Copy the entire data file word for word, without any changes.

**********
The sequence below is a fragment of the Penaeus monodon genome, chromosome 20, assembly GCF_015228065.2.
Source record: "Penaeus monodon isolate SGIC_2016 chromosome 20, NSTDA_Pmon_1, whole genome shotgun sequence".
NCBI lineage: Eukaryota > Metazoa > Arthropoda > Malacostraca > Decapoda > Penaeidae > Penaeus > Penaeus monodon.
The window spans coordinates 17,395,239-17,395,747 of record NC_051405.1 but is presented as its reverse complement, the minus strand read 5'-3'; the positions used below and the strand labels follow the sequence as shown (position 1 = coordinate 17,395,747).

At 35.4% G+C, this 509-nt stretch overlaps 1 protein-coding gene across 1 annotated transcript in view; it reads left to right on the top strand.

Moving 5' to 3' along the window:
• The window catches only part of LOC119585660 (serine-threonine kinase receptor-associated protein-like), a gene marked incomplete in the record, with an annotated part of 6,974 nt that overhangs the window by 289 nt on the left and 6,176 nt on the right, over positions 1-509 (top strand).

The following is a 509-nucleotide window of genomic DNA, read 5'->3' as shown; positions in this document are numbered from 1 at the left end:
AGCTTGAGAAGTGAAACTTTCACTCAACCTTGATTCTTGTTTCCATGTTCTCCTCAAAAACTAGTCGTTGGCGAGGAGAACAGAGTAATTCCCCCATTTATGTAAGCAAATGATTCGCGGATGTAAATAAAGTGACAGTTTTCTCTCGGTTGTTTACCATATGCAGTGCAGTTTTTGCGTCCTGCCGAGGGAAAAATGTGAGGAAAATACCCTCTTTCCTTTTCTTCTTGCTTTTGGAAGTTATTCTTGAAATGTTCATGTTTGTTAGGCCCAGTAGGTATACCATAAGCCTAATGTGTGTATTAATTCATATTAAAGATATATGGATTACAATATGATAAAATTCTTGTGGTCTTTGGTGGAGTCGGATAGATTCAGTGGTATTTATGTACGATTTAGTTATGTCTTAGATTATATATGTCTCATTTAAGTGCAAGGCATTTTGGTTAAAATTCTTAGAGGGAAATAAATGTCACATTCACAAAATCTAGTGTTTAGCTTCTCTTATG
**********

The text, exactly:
The sequence below is a fragment of the Penaeus monodon genome, chromosome 20, assembly GCF_015228065.2.
Source record: "Penaeus monodon isolate SGIC_2016 chromosome 20, NSTDA_Pmon_1, whole genome shotgun sequence".
NCBI lineage: Eukaryota > Metazoa > Arthropoda > Malacostraca > Decapoda > Penaeidae > Penaeus > Penaeus monodon.
The window spans coordinates 17,395,239-17,395,747 of record NC_051405.1 but is presented as its reverse complement, the minus strand read 5'-3'; the positions used below and the strand labels follow the sequence as shown (position 1 = coordinate 17,395,747).

At 35.4% G+C, this 509-nt stretch overlaps 1 protein-coding gene across 1 annotated transcript in view; it reads left to right on the top strand.

Moving 5' to 3' along the window:
• The window catches only part of LOC119585660 (serine-threonine kinase receptor-associated protein-like), a gene marked incomplete in the record, with an annotated part of 6,974 nt that overhangs the window by 289 nt on the left and 6,176 nt on the right, over positions 1-509 (top strand).

The following is a 509-nucleotide window of genomic DNA, read 5'->3' as shown; positions in this document are numbered from 1 at the left end:
AGCTTGAGAAGTGAAACTTTCACTCAACCTTGATTCTTGTTTCCATGTTCTCCTCAAAAACTAGTCGTTGGCGAGGAGAACAGAGTAATTCCCCCATTTATGTAAGCAAATGATTCGCGGATGTAAATAAAGTGACAGTTTTCTCTCGGTTGTTTACCATATGCAGTGCAGTTTTTGCGTCCTGCCGAGGGAAAAATGTGAGGAAAATACCCTCTTTCCTTTTCTTCTTGCTTTTGGAAGTTATTCTTGAAATGTTCATGTTTGTTAGGCCCAGTAGGTATACCATAAGCCTAATGTGTGTATTAATTCATATTAAAGATATATGGATTACAATATGATAAAATTCTTGTGGTCTTTGGTGGAGTCGGATAGATTCAGTGGTATTTATGTACGATTTAGTTATGTCTTAGATTATATATGTCTCATTTAAGTGCAAGGCATTTTGGTTAAAATTCTTAGAGGGAAATAAATGTCACATTCACAAAATCTAGTGTTTAGCTTCTCTTATG